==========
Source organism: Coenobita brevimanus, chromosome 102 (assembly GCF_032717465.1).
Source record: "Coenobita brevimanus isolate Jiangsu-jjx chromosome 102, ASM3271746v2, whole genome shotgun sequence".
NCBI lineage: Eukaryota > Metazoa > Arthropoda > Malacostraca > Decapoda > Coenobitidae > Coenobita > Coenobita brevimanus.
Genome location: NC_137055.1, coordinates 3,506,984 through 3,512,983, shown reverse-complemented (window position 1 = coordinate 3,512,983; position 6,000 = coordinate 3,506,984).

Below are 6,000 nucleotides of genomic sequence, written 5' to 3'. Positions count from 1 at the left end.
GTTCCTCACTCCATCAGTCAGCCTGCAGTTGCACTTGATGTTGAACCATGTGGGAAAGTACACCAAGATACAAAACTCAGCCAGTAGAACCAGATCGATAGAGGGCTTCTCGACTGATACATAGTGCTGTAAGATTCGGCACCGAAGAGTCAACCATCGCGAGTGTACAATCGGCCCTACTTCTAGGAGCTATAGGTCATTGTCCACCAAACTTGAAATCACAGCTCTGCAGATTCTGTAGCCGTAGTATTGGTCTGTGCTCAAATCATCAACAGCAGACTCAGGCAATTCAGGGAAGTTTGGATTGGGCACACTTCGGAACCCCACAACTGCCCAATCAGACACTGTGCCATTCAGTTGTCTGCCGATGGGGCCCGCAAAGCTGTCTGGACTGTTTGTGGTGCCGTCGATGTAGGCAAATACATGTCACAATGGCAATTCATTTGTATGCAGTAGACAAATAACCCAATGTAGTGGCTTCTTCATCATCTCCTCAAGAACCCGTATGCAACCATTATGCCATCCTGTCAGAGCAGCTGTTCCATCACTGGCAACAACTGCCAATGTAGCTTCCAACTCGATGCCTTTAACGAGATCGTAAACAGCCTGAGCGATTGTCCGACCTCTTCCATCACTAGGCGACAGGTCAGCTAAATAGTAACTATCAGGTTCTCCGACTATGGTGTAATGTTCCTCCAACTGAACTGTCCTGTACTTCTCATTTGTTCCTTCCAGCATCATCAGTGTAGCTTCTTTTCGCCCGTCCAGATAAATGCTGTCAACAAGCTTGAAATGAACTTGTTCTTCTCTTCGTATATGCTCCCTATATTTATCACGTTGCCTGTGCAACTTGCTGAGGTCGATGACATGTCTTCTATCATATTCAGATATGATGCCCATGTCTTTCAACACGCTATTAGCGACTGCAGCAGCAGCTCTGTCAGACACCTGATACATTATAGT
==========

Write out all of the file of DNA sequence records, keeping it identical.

Source organism: Coenobita brevimanus, chromosome 102 (assembly GCF_032717465.1).
Source record: "Coenobita brevimanus isolate Jiangsu-jjx chromosome 102, ASM3271746v2, whole genome shotgun sequence".
NCBI lineage: Eukaryota > Metazoa > Arthropoda > Malacostraca > Decapoda > Coenobitidae > Coenobita > Coenobita brevimanus.
Genome location: NC_137055.1, coordinates 3,506,984 through 3,512,983, shown reverse-complemented (window position 1 = coordinate 3,512,983; position 6,000 = coordinate 3,506,984).

Below are 6,000 nucleotides of genomic sequence, written 5' to 3'. Positions count from 1 at the left end.
GTTCCTCACTCCATCAGTCAGCCTGCAGTTGCACTTGATGTTGAACCATGTGGGAAAGTACACCAAGATACAAAACTCAGCCAGTAGAACCAGATCGATAGAGGGCTTCTCGACTGATACATAGTGCTGTAAGATTCGGCACCGAAGAGTCAACCATCGCGAGTGTACAATCGGCCCTACTTCTAGGAGCTATAGGTCATTGTCCACCAAACTTGAAATCACAGCTCTGCAGATTCTGTAGCCGTAGTATTGGTCTGTGCTCAAATCATCAACAGCAGACTCAGGCAATTCAGGGAAGTTTGGATTGGGCACACTTCGGAACCCCACAACTGCCCAATCAGACACTGTGCCATTCAGTTGTCTGCCGATGGGGCCCGCAAAGCTGTCTGGACTGTTTGTGGTGCCGTCGATGTAGGCAAATACATGTCACAATGGCAATTCATTTGTATGCAGTAGACAAATAACCCAATGTAGTGGCTTCTTCATCATCTCCTCAAGAACCCGTATGCAACCATTATGCCATCCTGTCAGAGCAGCTGTTCCATCACTGGCAACAACTGCCAATGTAGCTTCCAACTCGATGCCTTTAACGAGATCGTAAACAGCCTGAGCGATTGTCCGACCTCTTCCATCACTAGGCGACAGGTCAGCTAAATAGTAACTATCAGGTTCTCCGACTATGGTGTAATGTTCCTCCAACTGAACTGTCCTGTACTTCTCATTTGTTCCTTCCAGCATCATCAGTGTAGCTTCTTTTCGCCCGTCCAGATAAATGCTGTCAACAAGCTTGAAATGAACTTGTTCTTCTCTTCGTATATGCTCCCTATATTTATCACGTTGCCTGTGCAACTTGCTGAGGTCGATGACATGTCTTCTATCATATTCAGATATGATGCCCATGTCTTTCAACACGCTATTAGCGACTGCAGCAGCAGCTCTGTCAGACACCTGATACATTATAGT